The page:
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Posted at 05:58 PM ET, 02/01/2012

New D.C. principal’s termination letter from Dallas

A 2011 letter recommending the termination of a Dallas school principal who was recently hired by D.C. Public Schools accused her of “unethical and unlawful conduct.” It said that she directed some teachers not to teach science, music and social studies, to falsify grades in those subjects and to focus on math and reading in preparation for standardized testing.

Roslyn Carter, who had been principal of Field Elementary School in Dallas until last year, was recently hired in the District to take over at Garfield Elementary School in Anacostia.

D.C. schools spokesman Melissa Salmanowitz said system officials are reviewing what happened in Dallas. She has not responded to questions about whether anyone in the D.C. system was aware of the accusations against Carter in Dallas when she was hired, or who actually hired her.

The Dallas Morning News reported late last year that Carter had denied many of the accusations made against her in a report that was undertaken by investigators in the Dallas Independent School District after an anonymous tip was received early last year. The report said that Carter was obsessed with ensuring that her students — the vast majority of them Hispanic — passed the Texas Assessment of Knowledge and Skills (TAKS). Her school had earned the state’s highest rating, “exemplary,” for two years, in part based on the results of that test. (Third-graders take the math and reading portions of the assessment.)

The letter, dated Aug. 18, 2011, and obtained by the Dallas Morning News, recommends Carter’s termination for the following reasons (and you can click on the entire letter below):

More specifically, the recommendation to terminate your employment is being made for the following specific reasons and conduct, all of which individually and collectively violate ... District policies:
1. You directed and caused false school records to be created relating to teachers of record, grades of students for subjects not taught, and grades from teachers for students they did not teach. Specifically, you violated District policy by directing that the state and District approved curriculum for science, music and social studies not be taught so as to allow more time for teaching mathematics and reading in preparation for the TAKS testing. Namely, throughout the year you instructed the music, science and social studies teachers to teach mathematics instead of music, science and social studies and directed these teachers to submit grades for those subjects. Your conduct directly denied students access to state mandated instruction in enrichment subjects/curriculum.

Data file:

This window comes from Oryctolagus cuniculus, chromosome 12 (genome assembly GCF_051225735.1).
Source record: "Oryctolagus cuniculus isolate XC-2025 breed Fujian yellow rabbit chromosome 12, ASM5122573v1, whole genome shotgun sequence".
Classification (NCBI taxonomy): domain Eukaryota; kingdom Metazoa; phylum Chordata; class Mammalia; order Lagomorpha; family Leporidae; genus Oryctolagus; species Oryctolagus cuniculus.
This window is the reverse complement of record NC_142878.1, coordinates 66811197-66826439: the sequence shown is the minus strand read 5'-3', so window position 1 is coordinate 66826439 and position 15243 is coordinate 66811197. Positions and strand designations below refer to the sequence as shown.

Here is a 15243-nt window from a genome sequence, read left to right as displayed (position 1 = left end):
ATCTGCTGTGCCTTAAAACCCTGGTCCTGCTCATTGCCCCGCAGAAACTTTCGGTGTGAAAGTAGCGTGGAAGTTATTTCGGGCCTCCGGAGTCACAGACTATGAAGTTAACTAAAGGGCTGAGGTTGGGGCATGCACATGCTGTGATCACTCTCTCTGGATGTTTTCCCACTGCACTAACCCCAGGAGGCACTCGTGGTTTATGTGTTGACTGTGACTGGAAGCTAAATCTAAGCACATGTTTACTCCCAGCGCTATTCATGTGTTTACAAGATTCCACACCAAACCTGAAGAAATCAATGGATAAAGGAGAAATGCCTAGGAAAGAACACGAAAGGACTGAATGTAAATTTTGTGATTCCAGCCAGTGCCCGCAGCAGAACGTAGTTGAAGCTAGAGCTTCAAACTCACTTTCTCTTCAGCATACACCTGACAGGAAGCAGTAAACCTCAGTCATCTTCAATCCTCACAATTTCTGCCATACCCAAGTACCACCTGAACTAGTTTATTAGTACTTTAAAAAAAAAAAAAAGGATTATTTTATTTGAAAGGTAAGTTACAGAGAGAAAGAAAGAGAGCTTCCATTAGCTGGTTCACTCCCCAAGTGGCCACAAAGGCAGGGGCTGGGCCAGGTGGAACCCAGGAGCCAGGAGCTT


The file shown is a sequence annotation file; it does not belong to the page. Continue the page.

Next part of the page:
2. To facilitate the above referenced policy violations you directed teachers to share their gradespeed logon passwords with other teachers and instructed the teachers to enter grades for students for which they were not the teacher of record and or teaching.
3. You abused your supervisory authority, violated the terms of the your contract [sic] and violated educator ethics by directing and facilitating the falsification of student attendance and grade records and directing your teachers to violate District and state mandated curriculum requirements by pulling students out of enrichment classes/subjects and requiring them to receive mathematics tutoring.
4. You required a teacher to use his planning period to tutor students in mathematics.
5. You required a grade weights scale contrary to that set out in District policy.
6. In order to conceal your unethical and unlawful conduct you discouraged teachers from reporting potential district policy violations to the Office of Professional Responsibility.
7. In sum, your conduct is inconsistent with the continuance of your employee relationship with the District and constitutes good cause.

The letter was signed by Luis Tamez, executive director of human services of the Dallas Independent School District, and marked as hand-delivered Aug. 18, 2011. It said that Carter was placed on administrative leave with pay, pending a request for a hearing that had to be made within 15 days. I don’t know if she ever asked for a hearing. You can see the full letter by clicking here.

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By  |  05:58 PM ET, 02/01/2012

Tags:  education

 
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